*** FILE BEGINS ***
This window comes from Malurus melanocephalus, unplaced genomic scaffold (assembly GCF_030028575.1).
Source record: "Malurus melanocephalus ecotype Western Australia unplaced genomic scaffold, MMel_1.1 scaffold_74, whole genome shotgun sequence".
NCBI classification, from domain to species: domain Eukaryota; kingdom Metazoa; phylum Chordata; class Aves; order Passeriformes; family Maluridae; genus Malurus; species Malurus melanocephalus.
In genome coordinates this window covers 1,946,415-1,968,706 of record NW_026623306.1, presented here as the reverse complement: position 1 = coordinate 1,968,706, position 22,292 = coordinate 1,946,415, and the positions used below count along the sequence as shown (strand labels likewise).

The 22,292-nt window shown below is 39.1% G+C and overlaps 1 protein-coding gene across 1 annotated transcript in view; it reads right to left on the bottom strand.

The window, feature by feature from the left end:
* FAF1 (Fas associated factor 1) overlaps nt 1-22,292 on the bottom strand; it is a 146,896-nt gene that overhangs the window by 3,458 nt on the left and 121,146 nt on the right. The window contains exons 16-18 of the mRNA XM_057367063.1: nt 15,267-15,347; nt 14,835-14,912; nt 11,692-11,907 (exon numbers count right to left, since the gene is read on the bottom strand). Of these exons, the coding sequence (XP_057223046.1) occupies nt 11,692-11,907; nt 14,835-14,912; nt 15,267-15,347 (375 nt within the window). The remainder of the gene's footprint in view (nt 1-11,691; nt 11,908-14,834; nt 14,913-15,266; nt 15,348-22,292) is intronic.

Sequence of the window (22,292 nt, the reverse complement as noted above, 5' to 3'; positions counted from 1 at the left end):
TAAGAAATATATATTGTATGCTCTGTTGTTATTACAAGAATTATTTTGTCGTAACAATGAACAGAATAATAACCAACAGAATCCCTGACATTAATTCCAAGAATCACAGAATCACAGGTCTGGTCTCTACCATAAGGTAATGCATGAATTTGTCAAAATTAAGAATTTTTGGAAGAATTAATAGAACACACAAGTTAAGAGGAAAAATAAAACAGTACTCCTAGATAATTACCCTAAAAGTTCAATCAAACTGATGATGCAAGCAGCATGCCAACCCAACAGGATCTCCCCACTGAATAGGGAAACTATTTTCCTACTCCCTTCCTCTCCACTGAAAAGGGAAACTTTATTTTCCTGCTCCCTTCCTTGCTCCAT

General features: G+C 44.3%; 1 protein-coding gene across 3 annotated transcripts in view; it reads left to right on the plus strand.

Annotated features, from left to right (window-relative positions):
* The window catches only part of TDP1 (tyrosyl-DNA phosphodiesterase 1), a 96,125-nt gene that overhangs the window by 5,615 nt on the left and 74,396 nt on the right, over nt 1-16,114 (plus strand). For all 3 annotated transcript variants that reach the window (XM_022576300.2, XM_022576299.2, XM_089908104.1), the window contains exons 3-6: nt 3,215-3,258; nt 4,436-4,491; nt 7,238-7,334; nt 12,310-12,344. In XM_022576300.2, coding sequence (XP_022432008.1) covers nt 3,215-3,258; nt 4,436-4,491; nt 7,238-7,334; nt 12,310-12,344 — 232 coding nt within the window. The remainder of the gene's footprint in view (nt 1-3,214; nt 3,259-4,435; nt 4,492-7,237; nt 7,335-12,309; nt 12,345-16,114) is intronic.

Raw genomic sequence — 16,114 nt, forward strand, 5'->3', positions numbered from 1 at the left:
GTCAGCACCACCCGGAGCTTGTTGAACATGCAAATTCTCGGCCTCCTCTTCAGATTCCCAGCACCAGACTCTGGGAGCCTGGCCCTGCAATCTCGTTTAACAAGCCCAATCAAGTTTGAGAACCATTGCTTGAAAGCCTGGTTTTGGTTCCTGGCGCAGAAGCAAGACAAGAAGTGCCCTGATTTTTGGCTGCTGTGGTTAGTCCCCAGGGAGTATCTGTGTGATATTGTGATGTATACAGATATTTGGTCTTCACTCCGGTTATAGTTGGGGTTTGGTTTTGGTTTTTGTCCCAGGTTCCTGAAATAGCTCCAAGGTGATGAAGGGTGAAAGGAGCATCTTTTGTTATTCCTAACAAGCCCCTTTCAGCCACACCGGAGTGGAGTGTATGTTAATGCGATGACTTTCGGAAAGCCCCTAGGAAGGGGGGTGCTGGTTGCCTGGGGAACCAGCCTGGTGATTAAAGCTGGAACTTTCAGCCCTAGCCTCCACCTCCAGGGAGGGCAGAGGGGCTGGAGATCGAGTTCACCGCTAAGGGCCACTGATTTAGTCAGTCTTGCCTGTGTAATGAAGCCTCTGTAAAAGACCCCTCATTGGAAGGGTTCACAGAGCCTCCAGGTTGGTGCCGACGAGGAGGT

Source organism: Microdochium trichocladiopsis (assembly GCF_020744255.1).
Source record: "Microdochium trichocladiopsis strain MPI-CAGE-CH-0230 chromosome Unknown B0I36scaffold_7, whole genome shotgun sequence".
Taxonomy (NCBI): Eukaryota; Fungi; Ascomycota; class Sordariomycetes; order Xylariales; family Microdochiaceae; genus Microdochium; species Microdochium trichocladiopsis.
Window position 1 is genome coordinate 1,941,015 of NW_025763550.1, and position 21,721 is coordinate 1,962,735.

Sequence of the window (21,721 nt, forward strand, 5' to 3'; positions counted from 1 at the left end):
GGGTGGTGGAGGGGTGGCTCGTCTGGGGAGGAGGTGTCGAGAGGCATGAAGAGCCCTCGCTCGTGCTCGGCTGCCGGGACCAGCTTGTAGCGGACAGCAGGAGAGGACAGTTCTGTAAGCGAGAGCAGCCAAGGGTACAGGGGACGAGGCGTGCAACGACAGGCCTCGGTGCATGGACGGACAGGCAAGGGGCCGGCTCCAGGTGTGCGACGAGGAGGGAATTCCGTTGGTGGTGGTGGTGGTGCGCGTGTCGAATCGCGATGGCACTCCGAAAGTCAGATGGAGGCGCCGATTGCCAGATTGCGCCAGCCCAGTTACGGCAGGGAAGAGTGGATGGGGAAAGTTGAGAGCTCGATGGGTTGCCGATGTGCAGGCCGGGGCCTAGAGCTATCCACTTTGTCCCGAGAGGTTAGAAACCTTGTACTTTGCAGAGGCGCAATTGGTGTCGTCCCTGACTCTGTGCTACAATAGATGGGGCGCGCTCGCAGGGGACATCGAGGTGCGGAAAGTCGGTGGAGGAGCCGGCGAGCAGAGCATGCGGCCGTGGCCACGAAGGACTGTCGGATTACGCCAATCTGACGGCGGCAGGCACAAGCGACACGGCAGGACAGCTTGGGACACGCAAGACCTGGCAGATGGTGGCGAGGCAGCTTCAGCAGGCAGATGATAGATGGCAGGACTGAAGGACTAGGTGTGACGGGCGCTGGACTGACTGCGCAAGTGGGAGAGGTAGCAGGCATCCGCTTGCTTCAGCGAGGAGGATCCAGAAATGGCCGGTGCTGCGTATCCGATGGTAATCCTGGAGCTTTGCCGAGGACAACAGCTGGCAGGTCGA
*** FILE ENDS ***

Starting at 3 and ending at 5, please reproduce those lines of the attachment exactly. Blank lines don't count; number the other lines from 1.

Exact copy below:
NCBI classification, from domain to species: domain Eukaryota; kingdom Metazoa; phylum Chordata; class Aves; order Passeriformes; family Maluridae; genus Malurus; species Malurus melanocephalus.
In genome coordinates this window covers 1,946,415-1,968,706 of record NW_026623306.1, presented here as the reverse complement: position 1 = coordinate 1,968,706, position 22,292 = coordinate 1,946,415, and the positions used below count along the sequence as shown (strand labels likewise).

The 22,292-nt window shown below is 39.1% G+C and overlaps 1 protein-coding gene across 1 annotated transcript in view; it reads right to left on the bottom strand.